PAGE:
Although he was a good basketball player, Vandeweghe is best known for his life off the court. After he retired, the Canadian-born doctor became a physician for the US Air Force. While he was stationed in Germany, his wife (and former Miss America Colleen Hutchins) gave birth to future NBA star Kiki Vandeweghe. However, Kiki was far from the only standout athlete the Vandeweghe clan produced. Kiki's sister Tauna was an Olympian swimmer, while younger brother Burk won a medal in beach volleyball in the 1994 Goodwill Games. The only member of the Vandeweghe family not to be a world class athlete is Ernie's daughter Heatherly, who became a doctor. The Vandeweghe sports dynasty has not stopped as two generations, either. Ernie's granddaughter CoCo (the family insists on interesting names, apparently) won the junior US Open in tennis in 2008. After leaving the military, Dr. Vandeweghe has served as an advisor to different medical, sports, and banking organizations, participated in President Gerald Ford's Olympic Sports Commission, and is still giving speeches and working at the age of eighty one.

Today's Ernie Vandeweghe...A lesser Manu Ginobili...If Mike Miller played defense...If Stephen Jackson was more selective.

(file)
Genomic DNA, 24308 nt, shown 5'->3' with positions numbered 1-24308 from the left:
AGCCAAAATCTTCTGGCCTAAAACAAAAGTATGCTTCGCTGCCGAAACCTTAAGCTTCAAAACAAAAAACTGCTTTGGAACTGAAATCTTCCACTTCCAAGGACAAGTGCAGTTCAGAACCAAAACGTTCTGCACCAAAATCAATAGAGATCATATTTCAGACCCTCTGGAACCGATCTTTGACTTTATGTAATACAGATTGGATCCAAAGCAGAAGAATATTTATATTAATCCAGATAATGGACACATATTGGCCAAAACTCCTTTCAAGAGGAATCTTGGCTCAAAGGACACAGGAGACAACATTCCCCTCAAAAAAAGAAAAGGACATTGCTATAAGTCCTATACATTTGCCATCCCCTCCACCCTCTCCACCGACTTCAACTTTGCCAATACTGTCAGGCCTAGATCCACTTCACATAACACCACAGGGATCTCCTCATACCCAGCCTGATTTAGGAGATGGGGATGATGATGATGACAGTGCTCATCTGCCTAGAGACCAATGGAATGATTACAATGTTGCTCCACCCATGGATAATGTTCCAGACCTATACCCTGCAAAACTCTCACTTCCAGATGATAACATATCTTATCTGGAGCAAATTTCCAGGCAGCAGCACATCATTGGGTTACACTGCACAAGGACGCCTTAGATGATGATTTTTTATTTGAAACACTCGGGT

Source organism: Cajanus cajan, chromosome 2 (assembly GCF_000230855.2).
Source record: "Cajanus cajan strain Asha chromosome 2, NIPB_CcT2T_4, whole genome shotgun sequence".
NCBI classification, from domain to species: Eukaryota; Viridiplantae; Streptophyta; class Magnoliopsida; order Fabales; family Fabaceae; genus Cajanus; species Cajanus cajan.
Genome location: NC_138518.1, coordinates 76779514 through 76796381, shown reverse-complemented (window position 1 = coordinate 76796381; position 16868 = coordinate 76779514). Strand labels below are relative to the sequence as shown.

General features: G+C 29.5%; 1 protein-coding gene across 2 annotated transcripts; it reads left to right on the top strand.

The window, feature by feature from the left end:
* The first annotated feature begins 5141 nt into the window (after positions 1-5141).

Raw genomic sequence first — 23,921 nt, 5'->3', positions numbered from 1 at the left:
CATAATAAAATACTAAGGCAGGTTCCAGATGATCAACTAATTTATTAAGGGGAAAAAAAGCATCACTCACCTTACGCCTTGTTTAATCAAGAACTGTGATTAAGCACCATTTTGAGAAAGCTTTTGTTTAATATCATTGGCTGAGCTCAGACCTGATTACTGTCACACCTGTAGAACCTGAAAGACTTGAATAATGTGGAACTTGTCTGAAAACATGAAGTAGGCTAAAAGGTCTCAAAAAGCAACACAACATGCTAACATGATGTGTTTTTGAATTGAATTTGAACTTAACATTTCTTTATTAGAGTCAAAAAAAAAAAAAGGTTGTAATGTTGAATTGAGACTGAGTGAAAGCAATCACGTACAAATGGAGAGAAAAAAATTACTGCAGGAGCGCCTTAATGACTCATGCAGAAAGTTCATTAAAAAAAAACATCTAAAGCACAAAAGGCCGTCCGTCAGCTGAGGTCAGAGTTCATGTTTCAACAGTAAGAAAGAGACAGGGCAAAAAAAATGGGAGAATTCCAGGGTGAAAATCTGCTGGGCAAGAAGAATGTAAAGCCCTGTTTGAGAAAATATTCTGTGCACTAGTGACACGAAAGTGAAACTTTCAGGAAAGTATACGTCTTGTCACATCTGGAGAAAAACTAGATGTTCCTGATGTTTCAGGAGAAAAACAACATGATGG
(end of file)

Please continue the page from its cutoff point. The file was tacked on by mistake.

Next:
More Ernie Vandeweghe fun...A reprint of a classic NY Times article from 1956 about Dr. Vandeweghe...The third part of a 1953 documentary on the Minneapolis Lakers that has some Vandeweghe highlights...An SI piece on the Vandeweghe family from 1969 (featuring a 10 year old Kiki)...Also, I'd be remiss not to mention this biography of Joe Lapchick.

Tuesday, December 8, 2009

What's The Point? A Short Introduction.

The last thing the world needs is another blog. Especially a basketball blog written by someone who doesn't even pretend to be a basketball expert. While I can tell a pick and roll from a drive and kick, and know my PER from my Win Shares, there are plenty of other places that you can go for more in-depth analysis than I can provide. Instead, this a blog primarily about basketball history. This is a blog about Sam Lacey. This is a blog about Mahmoud Abdul-Rauf. This is a blog about Red Robbins. This is a blog that will give proper recognition to Dikembe Mutombo's postseason brilliance. This is a blog about the NBA and the ABA and the BAA and the NBL and (god willing) the ABL, but probably not the NBDL. This may even be a blog about Alex Groza. Finally, this is also a blog about the current NBA in which, in deference to established internet protocol, I will complain about Anthony Randolph's playing time and express amazement at the Rockets' refusal to take 16-23 foot jump shots. So, welcome to Waiting For Groza, where we're still waiting for the Indianapolis Olympians to fulfill their potential.